MyWeb and Apache2

It seems that the libraries under mod_edir aren't quite there yet when it gets to clusters. I've been speaking with one of the developers of mod_edir and he had a clear opinion on what the problem was. Since Mod_edir is on Novell Forge as an open-source thing, I downloaded the code. It is rather short code for what it does, which meant I could actually follow it. The bits I'm having trouble with is this function call:
err = NXCreatePathContext(0, spath_root, 0, (void *)rdirs_server_identity, &pathCtx);

if (err) {
"could not create path context. error: %d", err);
When it runs into the problem it gives me this error-code in the debug-log:

could not create path context. error: -1

Okie dokie, so the error is returned by NXCreatePathContext. The Novell NDK documentation here does NOT list what an error-code of "-1" is. The developer has run into this more than I have, and he said:

George Raetzke:
Running mod_edir on a cluster is somewhat screwed.
This isn't mod_edir fault, but a defect in libc. (it uses winsock, and if
winsock give a "hold on a sec" response, rather then an immediate success,
it gives up) This "hold on a sec" is actually caused by an overlapping
i/o. I have discovered this can be reduced by (no you probably aren't
going to like it), adding a replica of the partition that contains the
server objects (not sure if the server object that make a difference is
the web server's, or the remote server object, as my test setup those were
in the same partition). I have a defect entered in on this, but no fix
yet. And yes I spent a lot of time on this one.
So, in short, we can't do that yet. I certainly hope the underlying libraries get fixed before August. For it is August when we'll have the downtime window available to upgrade the cluster to NW6.5. There are other ways to pull of MyWeb, but none of then are what you call... clean. Mod_userdir is the only other module out there capable of doing http://server/~useracct/ but it is limited in that it can only serve from the local server. That can be worked around, but it'll be a customized hack.

Honeymoon over for Apache2

It just doesn't wanna scale. It handles the Faculty side just fine, but only lasts a few hours on the student side before going catatonic. It looks to me like the mod_edir module isn't quite mature yet. I am using the latest 1.0.6 mod_edir as well. I'm working with one of the developers of this bad boy (open-source is cool that way), so we'll see what we can get out. So far the libc update is in, and the snapshot build of apache is crashing-on-load. Not the best start.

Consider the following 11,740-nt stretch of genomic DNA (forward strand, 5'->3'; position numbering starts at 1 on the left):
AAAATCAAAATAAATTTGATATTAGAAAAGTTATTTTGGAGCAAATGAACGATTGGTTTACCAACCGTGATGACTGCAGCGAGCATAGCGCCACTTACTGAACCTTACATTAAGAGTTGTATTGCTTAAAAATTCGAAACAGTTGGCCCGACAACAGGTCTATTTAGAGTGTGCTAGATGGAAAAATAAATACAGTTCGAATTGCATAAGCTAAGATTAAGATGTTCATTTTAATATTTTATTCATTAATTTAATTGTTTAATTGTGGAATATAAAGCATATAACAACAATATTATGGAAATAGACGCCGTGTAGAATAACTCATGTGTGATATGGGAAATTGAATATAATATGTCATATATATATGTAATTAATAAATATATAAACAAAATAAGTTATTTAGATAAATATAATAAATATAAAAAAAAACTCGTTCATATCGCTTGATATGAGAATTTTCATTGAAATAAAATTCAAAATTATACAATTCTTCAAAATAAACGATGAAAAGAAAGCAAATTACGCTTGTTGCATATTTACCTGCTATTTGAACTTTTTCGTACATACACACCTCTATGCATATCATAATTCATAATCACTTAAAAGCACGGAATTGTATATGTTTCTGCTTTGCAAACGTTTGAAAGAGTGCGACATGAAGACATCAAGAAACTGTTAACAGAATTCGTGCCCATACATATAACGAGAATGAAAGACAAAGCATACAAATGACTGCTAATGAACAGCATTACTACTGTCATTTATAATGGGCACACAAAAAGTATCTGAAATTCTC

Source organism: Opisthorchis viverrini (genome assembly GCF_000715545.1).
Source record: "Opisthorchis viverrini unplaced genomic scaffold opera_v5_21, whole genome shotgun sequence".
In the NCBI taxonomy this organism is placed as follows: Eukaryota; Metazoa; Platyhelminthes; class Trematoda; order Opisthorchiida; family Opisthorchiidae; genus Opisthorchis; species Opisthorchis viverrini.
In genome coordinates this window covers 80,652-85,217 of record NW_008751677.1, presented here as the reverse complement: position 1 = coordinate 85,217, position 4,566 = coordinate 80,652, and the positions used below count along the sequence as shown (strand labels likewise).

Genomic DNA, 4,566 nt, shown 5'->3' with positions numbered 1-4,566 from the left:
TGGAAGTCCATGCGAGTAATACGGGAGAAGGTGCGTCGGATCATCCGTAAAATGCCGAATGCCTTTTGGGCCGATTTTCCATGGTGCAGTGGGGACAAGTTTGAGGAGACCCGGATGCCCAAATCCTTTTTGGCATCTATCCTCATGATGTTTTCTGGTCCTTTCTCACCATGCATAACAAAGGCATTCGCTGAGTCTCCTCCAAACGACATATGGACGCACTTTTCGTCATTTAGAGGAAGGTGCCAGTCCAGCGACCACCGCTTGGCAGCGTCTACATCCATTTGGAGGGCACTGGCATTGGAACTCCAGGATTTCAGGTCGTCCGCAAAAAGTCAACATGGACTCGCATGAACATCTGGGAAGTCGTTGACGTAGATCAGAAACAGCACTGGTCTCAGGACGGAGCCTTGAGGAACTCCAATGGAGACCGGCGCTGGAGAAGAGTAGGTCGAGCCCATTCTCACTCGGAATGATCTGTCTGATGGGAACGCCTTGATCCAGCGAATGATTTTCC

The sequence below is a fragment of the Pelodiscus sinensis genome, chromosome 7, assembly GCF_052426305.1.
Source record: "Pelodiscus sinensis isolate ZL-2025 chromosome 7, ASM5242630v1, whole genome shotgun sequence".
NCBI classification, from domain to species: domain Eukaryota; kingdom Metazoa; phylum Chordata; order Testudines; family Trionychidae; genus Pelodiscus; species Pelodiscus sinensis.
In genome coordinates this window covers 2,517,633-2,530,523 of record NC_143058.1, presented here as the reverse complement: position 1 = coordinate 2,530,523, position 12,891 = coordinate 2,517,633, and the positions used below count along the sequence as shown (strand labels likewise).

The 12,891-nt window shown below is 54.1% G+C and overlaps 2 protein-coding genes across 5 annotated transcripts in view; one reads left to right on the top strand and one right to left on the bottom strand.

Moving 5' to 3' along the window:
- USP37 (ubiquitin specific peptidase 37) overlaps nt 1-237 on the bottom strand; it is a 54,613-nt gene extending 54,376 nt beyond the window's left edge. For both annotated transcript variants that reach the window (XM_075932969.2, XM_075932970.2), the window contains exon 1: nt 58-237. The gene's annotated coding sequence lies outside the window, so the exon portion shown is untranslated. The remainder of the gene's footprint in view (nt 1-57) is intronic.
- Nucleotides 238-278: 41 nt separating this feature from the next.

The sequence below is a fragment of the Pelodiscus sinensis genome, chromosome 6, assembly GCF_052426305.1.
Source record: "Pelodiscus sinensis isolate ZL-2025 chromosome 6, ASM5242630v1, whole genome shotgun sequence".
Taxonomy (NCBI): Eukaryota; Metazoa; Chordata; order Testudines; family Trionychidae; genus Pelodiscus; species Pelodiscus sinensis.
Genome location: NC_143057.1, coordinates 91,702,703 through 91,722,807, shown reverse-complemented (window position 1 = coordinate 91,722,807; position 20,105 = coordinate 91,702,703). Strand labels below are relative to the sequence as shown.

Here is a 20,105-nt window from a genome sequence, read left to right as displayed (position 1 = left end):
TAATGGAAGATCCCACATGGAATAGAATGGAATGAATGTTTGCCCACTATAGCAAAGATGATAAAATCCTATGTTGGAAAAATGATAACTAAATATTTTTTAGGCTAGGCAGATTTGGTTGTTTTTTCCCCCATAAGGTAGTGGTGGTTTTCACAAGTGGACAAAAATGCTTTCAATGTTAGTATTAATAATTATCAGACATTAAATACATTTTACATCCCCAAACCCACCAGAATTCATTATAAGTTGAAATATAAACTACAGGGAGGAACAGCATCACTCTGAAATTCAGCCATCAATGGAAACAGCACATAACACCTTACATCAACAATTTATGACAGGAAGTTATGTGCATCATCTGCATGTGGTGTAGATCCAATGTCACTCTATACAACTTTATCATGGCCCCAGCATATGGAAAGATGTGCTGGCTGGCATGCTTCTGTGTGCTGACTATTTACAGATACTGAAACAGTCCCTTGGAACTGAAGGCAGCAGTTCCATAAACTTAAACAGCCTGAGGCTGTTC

I've moved myweb on students back to the apache1.3 setup. Easy to do, fortunately.

Google Mail

It seems that Blogger-users like me can help test out GMail. I am, and I have some invites. If you want to give it a whirl, drop a comment to this post. I'll send the invite along and nuke the comment to minimize spam-harvester-bot exposure.

Update: Invites sent out. The comments have been whacked to avoid spam-botiness. Enjoy you two! One more invite left.

Apache2 kink

Well! The student servers have enough data behind them that I can REALLY stress-test the web-implementation. And things aren't behaving correctly. Twice now I've run the stress-test-of-doom at it (details below) and the server has gone weird. In one case it started serving up traffic really slowly, then started cropping errors about non-existent .htaccess files before going catatonic. The second time response-time sucked for a while but eventually returned to normal.

So. What is causing that? I'm not entirely sure, but I suspect something in the dynamic thread handling. One of the nicer features of Apache2 is that it is able to handle resources dynamically, so I don't have to allocate 150 threads up front. I am now able to set low and high water-marks and it'll allocate (and de-allocate) threads as needed. I'm not so sure They have the bugs worked out, but I need to do some testing.